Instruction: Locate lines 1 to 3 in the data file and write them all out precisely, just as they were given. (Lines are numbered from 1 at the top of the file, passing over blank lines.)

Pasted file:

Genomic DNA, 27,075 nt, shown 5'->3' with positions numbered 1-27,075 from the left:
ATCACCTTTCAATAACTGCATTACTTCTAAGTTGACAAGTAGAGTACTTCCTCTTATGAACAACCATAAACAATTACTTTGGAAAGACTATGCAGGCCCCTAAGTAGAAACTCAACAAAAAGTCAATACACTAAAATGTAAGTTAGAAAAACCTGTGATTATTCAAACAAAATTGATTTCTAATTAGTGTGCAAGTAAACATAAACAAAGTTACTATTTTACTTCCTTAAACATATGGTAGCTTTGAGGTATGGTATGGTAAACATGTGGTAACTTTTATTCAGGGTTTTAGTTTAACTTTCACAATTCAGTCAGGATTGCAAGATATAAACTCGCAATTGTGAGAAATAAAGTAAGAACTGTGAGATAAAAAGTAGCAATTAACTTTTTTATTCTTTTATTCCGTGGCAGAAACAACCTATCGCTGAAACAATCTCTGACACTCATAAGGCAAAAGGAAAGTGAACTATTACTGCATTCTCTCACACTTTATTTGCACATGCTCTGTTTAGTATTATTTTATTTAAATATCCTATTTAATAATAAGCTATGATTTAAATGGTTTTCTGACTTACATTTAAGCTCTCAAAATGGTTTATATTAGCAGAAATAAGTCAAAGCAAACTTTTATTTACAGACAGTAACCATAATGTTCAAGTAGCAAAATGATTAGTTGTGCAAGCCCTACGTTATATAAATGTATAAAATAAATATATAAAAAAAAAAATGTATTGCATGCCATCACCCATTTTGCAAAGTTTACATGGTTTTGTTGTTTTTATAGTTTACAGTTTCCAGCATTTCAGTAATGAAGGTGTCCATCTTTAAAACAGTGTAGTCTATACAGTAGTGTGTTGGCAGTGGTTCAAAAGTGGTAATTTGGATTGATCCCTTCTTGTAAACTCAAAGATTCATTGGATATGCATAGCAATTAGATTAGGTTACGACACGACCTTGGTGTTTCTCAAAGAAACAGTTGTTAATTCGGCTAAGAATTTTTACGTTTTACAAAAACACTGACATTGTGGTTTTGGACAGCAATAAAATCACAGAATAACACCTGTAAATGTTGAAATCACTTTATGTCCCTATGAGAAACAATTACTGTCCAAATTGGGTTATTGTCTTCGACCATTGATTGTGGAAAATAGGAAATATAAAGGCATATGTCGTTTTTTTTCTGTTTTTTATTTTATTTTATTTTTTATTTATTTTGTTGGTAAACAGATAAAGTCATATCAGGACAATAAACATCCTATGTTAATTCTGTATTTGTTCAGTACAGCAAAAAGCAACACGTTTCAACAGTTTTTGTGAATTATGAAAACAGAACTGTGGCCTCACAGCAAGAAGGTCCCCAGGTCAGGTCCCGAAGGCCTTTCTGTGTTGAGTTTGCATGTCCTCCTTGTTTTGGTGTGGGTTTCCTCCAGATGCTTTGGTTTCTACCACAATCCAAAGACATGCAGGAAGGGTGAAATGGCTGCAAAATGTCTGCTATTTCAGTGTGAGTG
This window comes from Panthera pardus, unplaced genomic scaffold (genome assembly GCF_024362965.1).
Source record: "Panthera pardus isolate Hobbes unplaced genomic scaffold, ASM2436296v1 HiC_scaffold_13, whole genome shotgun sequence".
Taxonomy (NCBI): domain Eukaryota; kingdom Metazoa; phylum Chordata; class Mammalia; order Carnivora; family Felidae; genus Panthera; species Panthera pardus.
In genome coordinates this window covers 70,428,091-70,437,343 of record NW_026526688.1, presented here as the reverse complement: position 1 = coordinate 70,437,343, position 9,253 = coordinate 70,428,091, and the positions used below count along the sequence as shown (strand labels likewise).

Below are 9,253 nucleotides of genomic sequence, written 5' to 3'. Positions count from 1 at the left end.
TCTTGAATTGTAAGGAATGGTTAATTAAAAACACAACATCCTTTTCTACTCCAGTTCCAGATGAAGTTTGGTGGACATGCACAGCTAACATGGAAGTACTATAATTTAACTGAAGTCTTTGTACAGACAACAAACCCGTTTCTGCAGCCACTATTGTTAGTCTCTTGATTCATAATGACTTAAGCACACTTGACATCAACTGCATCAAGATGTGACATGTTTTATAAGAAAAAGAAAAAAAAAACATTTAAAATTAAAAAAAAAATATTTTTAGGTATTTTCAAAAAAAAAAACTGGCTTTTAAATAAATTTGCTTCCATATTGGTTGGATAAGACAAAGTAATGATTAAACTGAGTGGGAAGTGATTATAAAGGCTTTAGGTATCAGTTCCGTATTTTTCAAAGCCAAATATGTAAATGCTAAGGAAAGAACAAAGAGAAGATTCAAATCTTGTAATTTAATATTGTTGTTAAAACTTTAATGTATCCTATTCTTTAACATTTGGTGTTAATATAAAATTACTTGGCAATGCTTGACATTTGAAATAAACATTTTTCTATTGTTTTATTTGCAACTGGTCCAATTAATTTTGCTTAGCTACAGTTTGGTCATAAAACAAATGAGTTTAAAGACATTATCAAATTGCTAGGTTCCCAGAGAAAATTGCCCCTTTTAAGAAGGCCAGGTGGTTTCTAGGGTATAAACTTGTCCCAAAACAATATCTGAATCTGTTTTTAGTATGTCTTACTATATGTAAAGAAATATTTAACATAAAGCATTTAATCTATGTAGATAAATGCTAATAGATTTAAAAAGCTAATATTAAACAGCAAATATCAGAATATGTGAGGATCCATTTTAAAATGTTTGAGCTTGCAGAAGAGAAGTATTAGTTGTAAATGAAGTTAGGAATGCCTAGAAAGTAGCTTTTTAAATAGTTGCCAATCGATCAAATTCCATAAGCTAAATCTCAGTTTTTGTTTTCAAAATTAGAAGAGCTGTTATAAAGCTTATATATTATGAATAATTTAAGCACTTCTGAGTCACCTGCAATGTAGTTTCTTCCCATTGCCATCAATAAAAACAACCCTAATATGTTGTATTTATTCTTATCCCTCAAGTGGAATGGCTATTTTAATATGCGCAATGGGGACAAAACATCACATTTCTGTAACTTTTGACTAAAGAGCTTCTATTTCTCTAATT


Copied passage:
Genomic DNA, 27,075 nt, shown 5'->3' with positions numbered 1-27,075 from the left:
ATCACCTTTCAATAACTGCATTACTTCTAAGTTGACAAGTAGAGTACTTCCTCTTATGAACAACCATAAACAATTACTTTGGAAAGACTATGCAGGCCCCTAAGTAGAAACTCAACAAAAAGTCAATACACTAAAATGTAAGTTAGAAAAACCTGTGATTATTCAAACAAAATTGATTTCTAATTAGTGTGCAAGTAAACATAAACAAAGTTACTATTTTACTTCCTTAAACATATGGTAGCTTTGAGGTATGGTATGGTAAACATGTGGTAACTTTTATTCAGGGTTTTAGTTTAACTTTCACAATTCAGTCAGGATTGCAAGATATAAACTCGCAATTGTGAGAAATAAAGTAAGAACTGTGAGATAAAAAGTAGCAATTAACTTTTTTATTCTTTTATTCCGTGGCAGAAACAACCTATCGCTGAAACAATCTCTGACACTCATAAGGCAAAAGGAAAGTGAACTATTACTGCATTCTCTCACACTTTATTTGCACATGCTCTGTTTAGTATTATTTTATTTAAATATCCTATTTAATAATAAGCTATGATTTAAATGGTTTTCTGACTTACATTTAAGCTCTCAAAATGGTTTATATTAGCAGAAATAAGTCAAAGCAAACTTTTATTTACAGACAGTAACCATAATGTTCAAGTAGCAAAATGATTAGTTGTGCAAGCCCTACGTTATATAAATGTATAAAATAAATATATAAAAAAAAAAATGTATTGCATGCCATCACCCATTTTGCAAAGTTTACATGGTTTTGTTGTTTTTATAGTTTACAGTTTCCAGCATTTCAGTAATGAAGGTGTCCATCTTTAAAACAGTGTAGTCTATACAGTAGTGTGTTGGCAGTGGTTCAAAAGTGGTAATTTGGATTGATCCCTTCTTGTAAACTCAAAGATTCATTGGATATGCATAGCAATTAGATTAGGTTACGACACGACCTTGGTGTTTCTCAAAGAAACAGTTGTTAATTCGGCTAAGAATTTTTACGTTTTACAAAAACACTGACATTGTGGTTTTGGACAGCAATAAAATCACAGAATAACACCTGTAAATGTTGAAATCACTTTATGTCCCTATGAGAAACAATTACTGTCCAAATTGGGTTATTGTCTTCGACCATTGATTGTGGAAAATAGGAAATATAAAGGCATATGTCGTTTTTTTTCTGTTTTTTATTTTATTTTATTTTTTATTTATTTTGTTGGTAAACAGATAAAGTCATATCAGGACAATAAACATCCTATGTTAATTCTGTATTTGTTCAGTACAGCAAAAAGCAACACGTTTCAACAGTTTTTGTGAATTATGAAAACAGAACTGTGGCCTCACAGCAAGAAGGTCCCCAGGTCAGGTCCCGAAGGCCTTTCTGTGTTGAGTTTGCATGTCCTCCTTGTTTTGGTGTGGGTTTCCTCCAGATGCTTTGGTTTCTACCACAATCCAAAGACATGCAGGAAGGGTGAAATGGCTGCAAAATGTCTGCTATTTCAGTGTGAGTG
This window comes from Panthera pardus, unplaced genomic scaffold (genome assembly GCF_024362965.1).